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Cell's ‘power plants’ focus of conference

by Roby Hill
South Carolina College of Pharmacy
As the eye of the medical world turns increasingly to mitochondria, it is focusing more and more on South Carolina.
MUSC President Dr. Ray Greenberg speaks to researchers during the Charleston Conference on Mitochondrial Physiology and Pathobiology.

John Lemasters, M.D., Ph.D., and Craig Beeson, Ph.D., faculty in the Department of Pharmaceutical and Biomedical Sciences (PBS) at the South Carolina College of Pharmacy, illustrated the point during the Charleston Conference on Mitochondrial Physiology and Pathobiology. The conference, which took place Nov. 15-18, 2009, featured some of the most well-known and respected “mitochondriacs” in the world.
“John and Craig put together a very compelling program on a topic that not only has great currency and resonance, but also one in which MUSC is recognized as being an international leader,” said Rick Schnellmann, Ph.D., chair of the PBS department. “Our faculty, our research, our Centers in Drug Discovery and Cell Death, Injury and Regeneration make Charleston a natural hub for this kind of conference.”
In addition to researchers from MUSC, conference presenters included top people from Stockholm University, Universidade due Sao Paulo, Harvard Medical School, National Institutes of Health, University of Florida, Johns Hopkins University, University of Ottawa, University of Geneva, University of Michigan, University of Kansas, Cornell University, Boston University, University of Pittsburg School of Medicine and Pfizer. Attendees included more than 100 scientists from the public and private sectors at institutions all over the world.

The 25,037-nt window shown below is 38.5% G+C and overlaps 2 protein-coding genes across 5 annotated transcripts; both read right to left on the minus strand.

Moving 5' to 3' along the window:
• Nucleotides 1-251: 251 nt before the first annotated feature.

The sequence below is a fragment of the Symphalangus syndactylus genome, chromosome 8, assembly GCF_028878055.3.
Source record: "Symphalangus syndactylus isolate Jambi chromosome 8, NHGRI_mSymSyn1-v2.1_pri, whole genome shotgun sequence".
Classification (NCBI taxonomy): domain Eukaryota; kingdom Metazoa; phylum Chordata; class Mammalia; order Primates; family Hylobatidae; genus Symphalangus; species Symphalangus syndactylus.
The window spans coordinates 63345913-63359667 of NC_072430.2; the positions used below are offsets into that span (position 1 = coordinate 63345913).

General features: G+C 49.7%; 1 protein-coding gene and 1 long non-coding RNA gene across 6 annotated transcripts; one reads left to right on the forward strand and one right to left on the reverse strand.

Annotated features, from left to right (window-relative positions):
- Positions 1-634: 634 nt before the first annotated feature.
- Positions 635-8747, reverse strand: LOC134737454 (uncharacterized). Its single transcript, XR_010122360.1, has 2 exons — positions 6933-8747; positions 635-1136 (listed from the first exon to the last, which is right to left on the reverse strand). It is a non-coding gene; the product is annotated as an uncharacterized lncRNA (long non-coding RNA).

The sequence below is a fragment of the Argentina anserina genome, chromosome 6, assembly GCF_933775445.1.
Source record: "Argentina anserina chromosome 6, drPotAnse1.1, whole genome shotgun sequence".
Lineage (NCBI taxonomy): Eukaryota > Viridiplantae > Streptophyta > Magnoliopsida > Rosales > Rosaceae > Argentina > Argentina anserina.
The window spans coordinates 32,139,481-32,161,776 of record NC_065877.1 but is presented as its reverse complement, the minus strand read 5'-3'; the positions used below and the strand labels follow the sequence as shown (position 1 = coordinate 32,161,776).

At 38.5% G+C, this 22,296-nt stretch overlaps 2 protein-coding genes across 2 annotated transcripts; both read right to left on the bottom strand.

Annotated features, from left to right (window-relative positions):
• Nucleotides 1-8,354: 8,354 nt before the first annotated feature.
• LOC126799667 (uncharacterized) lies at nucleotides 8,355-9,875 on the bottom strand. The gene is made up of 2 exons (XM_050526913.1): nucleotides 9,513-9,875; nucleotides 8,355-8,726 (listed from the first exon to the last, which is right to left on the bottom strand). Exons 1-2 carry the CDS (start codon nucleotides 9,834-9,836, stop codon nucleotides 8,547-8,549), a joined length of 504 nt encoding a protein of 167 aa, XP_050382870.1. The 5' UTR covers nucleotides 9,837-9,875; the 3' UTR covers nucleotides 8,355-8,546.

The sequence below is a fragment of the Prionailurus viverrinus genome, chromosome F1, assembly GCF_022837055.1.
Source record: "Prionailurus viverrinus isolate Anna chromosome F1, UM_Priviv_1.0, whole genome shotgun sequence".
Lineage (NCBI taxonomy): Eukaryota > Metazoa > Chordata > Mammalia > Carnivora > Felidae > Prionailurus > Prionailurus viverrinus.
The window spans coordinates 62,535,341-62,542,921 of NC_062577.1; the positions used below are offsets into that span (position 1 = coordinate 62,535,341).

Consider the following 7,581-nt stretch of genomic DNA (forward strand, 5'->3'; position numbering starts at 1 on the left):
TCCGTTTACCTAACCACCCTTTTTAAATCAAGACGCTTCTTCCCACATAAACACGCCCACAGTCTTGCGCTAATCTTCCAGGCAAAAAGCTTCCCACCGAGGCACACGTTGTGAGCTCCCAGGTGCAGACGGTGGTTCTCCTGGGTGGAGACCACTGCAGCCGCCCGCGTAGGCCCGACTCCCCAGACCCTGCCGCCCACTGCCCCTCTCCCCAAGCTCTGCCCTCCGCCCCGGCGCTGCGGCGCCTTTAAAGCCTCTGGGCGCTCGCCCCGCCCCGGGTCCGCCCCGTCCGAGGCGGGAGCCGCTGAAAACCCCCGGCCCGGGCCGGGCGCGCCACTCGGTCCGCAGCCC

“Mitochondrial damage may be the most common cause of pathophysiologies,” said Beeson, PBS associate professor. “Neurodegenerative diseases, metabolic diseases, adverse drug events—mitochondria play a major role in all of these. It had been long recognized as the powerhouse of the cell because it makes energy, but now it is also known as the ‘executioner’ of the cell because it coordinates cell death and is the ultimate arbiter of cell fate in response to stress.”
The PBS department has a number of mitochondrial experts and is home to significant breakthroughs in assay technologies. Lemasters is a nationally-known expert on the mitochondrial permeability transition, which triggers cell death in many diseases and pathological states. A world-renowned pioneer in laser scanning confocal microscopy—a powerful research tool allowing the visualization of the functioning of single cells with an unprecedented degree of clarity—Lemasters holds five patents, has edited four textbooks and authored more than 400 articles in peer-reviewed journals. In addition to serving as full professor in the PBS department, Lemasters is a South Carolina Center of Economic Excellence Endowed Chair in Advanced Cellular Technologies and director of the Center of Cell Death, Injury, and Regeneration.